MPs reiterate calls for a ban on contingent charging

The Work and Pensions Committee has repeated its calls for a ban on contingent charging, following an inquiry launched to aid the Financial Conduct Authority’s (FCA) decision on the practice.

In a letter to the FCA chief executive, Andrew Bailey, from 5 April, committee chair Frank Field said that it has received no “compelling empirical evidence” that contingent charging “does not results in some independent financial advisers being incentivised to give bad advice”.

The practice of contingent charging, the fee an adviser takes if its customer decided to take a defined benefit transfer, has been blamed for incentivising advisers to tell their clients to transfer despite not always being in their best interest.

In October 2018, the FCA said that contingent charging is not the main driver of poor outcomes for customers, despite outlining pros and cons of the charge, adding that it “needs to carry out further analysis of the issues”.

In his latest letter, Field wrote: “Much of the evidence linked contingent charging to unsuitable advice and bad outcomes, but does not fully tackle the complexities of contingent charging or how to avoid unintended harm, particularly to vulnerable customers.

“A number of submissions also highlighted the fact that that contingent charging is not the only financial incentive which may lead independent financial advisers to give bad advice – an obvious example of this is ongoing fees following a pension transfer.”

Despite calling for a ban, the committee suggested a number of other areas for the FCA to explore, including the supporting roles played by The Pensions Regulator and the Money and Pensions Service in relation to trustees and guidance, as well as setting an “upper limit” for the amount that can be received via contingent charging.

It also recommended the possibility of a standardised approach to triage and whether or not members should be allowed to access part of their pension pot to pay for advice.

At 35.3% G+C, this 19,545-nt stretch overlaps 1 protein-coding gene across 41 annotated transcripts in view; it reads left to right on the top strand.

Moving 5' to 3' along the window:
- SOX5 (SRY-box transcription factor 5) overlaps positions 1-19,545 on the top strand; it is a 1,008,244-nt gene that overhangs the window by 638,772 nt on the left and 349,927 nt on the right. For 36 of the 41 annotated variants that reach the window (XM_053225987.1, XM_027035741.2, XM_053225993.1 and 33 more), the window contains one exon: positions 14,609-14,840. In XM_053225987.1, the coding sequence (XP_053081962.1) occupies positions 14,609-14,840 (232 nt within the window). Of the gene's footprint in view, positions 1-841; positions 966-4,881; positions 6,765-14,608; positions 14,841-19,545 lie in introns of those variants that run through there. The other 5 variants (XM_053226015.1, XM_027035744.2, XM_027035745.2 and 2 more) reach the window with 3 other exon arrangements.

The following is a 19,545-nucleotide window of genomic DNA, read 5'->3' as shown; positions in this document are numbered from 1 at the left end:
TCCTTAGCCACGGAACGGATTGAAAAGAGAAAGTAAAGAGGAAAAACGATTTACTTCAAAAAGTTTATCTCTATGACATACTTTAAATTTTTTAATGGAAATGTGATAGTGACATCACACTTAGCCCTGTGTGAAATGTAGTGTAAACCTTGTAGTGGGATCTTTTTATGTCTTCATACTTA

Responding to Field, Bailey thank the committee for its evidence and reiterated the regulator’s stance that further work was needed before intervening in the market, adding that “our work is progressing well and we intend to publish something further in the summer”.

During the inquiry, many respondents to the committee’s original inquiry highlighted the “unintended consequences” of an outright ban.

Aegon pensions director, Steve Cameron, said that a ban would only work to worsen the ‘advice gap’ and urged the FCA to use the Personal Finance Society’s gold standard on pension transfers, among other suggestions.

“We would welcome further investigation into what more can be offered under guidance including if this can be standardised. We would also welcome increased efforts to allow individuals to pay for advice from their DB scheme in return for reduced benefits. A cap on the level of contingent charging is also worth considering,” Cameron said.

However, LEBC, who also handed evidence to the regulator, rejects the idea that an outright ban would put advice beyond the reach of consumers.

LEBC director of public policy, Kay Ingram, said: “Only charging those whose circumstances mean that a transfer is a viable option is not a sustainable business model nor a fair pricing practice.

“We believe that advice to retain defined benefit pensions and the reasons for that advice should always be given in writing and that advice has value which needs to be paid for, only charging those who transfer leads to doubts about the integrity of the advice and encourages poor practice.”

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